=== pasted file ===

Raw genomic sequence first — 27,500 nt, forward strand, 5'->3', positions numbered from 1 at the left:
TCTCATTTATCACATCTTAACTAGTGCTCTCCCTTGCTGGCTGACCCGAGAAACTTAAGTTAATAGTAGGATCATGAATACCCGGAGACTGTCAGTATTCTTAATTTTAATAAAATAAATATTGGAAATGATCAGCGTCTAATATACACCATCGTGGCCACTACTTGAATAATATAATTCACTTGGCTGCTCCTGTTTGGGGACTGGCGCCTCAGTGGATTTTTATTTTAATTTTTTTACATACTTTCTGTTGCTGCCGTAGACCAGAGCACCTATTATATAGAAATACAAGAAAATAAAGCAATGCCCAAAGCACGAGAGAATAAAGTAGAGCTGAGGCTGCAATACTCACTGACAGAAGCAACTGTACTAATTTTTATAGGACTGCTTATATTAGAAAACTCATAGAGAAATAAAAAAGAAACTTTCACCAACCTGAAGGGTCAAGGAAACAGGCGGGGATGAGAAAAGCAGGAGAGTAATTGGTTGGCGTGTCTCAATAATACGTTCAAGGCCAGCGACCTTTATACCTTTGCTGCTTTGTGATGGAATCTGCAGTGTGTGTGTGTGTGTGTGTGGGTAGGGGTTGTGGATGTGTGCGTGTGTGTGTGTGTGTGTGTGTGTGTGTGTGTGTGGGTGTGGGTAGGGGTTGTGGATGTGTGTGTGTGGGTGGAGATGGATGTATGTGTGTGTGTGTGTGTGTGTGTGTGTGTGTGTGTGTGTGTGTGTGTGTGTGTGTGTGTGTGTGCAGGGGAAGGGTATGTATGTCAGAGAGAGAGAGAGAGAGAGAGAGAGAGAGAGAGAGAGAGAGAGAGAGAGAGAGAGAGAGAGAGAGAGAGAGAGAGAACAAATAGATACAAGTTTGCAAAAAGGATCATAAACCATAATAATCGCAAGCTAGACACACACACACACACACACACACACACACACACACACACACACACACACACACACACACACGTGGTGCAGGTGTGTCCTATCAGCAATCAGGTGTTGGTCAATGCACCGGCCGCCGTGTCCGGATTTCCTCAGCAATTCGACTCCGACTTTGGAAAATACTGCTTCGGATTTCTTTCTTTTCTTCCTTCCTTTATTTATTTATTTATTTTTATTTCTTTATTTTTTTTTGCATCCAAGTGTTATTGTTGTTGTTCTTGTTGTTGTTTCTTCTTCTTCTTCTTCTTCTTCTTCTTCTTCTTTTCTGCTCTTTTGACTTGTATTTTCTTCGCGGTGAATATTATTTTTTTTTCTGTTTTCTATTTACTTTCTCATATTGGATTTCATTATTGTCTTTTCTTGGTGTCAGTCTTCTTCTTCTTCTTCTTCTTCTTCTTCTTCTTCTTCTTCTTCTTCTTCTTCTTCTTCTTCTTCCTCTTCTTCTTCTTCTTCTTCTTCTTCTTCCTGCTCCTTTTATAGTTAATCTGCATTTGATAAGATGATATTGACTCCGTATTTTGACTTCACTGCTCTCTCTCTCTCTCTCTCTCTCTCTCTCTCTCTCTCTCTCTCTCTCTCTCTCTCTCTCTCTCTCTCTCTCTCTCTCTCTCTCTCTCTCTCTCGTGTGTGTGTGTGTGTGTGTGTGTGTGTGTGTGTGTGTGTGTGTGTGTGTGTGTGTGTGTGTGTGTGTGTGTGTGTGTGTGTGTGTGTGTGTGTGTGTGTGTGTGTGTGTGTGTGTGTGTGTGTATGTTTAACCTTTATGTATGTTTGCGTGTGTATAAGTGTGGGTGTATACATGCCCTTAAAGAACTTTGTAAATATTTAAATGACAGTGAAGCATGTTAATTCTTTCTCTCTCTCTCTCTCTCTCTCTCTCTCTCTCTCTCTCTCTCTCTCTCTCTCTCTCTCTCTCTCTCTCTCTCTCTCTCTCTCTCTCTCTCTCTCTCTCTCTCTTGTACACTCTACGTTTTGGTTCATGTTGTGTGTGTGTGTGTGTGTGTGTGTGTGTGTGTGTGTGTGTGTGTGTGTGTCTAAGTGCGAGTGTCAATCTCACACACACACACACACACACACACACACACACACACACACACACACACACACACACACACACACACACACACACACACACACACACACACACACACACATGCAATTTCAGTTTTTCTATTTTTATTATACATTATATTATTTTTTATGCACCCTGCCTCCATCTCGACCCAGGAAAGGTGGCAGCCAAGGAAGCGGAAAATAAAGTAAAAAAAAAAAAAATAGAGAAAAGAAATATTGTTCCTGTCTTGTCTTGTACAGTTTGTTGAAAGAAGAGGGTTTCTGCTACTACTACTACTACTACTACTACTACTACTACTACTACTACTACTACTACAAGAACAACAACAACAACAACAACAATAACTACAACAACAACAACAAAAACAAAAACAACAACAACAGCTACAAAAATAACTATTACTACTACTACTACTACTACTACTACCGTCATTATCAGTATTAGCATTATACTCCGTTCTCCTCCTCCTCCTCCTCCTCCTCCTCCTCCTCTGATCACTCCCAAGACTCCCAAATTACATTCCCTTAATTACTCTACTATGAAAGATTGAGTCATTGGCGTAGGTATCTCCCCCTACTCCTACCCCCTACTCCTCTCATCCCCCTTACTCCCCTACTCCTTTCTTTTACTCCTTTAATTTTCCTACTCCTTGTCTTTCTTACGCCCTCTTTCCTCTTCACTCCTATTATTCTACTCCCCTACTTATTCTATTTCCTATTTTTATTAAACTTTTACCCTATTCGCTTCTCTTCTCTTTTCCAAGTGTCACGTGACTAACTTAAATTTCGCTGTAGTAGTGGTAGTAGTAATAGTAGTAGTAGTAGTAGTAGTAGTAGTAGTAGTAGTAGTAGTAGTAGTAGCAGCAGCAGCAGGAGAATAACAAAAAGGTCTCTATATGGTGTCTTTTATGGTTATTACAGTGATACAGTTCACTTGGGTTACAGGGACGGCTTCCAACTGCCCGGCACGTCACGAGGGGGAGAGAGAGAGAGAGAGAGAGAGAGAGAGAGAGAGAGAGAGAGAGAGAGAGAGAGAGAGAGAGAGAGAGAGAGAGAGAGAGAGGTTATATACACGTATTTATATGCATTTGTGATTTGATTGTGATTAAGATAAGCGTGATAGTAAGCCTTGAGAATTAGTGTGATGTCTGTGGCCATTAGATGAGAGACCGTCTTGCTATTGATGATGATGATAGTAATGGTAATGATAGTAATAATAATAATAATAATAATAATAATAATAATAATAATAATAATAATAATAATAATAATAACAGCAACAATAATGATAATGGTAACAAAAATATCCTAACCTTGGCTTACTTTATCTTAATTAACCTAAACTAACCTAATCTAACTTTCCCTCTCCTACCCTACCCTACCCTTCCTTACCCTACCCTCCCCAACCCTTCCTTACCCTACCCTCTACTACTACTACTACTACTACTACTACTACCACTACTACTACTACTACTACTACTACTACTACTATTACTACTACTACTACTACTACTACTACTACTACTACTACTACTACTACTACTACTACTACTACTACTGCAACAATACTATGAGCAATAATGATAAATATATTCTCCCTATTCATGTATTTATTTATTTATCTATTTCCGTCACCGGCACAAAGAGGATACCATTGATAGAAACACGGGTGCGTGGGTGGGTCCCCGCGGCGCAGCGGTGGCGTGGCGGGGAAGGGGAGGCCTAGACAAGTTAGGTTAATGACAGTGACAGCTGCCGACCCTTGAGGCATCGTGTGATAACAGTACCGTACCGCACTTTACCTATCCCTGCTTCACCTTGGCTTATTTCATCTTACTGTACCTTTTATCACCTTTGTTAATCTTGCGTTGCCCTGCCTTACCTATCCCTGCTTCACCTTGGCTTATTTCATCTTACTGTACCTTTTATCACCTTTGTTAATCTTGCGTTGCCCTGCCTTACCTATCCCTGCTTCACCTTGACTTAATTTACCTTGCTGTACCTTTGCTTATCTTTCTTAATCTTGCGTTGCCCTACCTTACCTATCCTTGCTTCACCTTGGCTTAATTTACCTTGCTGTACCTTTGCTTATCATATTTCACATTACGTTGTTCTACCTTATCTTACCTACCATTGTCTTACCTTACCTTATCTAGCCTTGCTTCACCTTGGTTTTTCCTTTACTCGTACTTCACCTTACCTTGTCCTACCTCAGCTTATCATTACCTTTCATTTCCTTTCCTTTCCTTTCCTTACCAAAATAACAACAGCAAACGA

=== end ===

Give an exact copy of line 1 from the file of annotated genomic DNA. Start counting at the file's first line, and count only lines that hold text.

Raw genomic sequence first — 27,500 nt, forward strand, 5'->3', positions numbered from 1 at the left: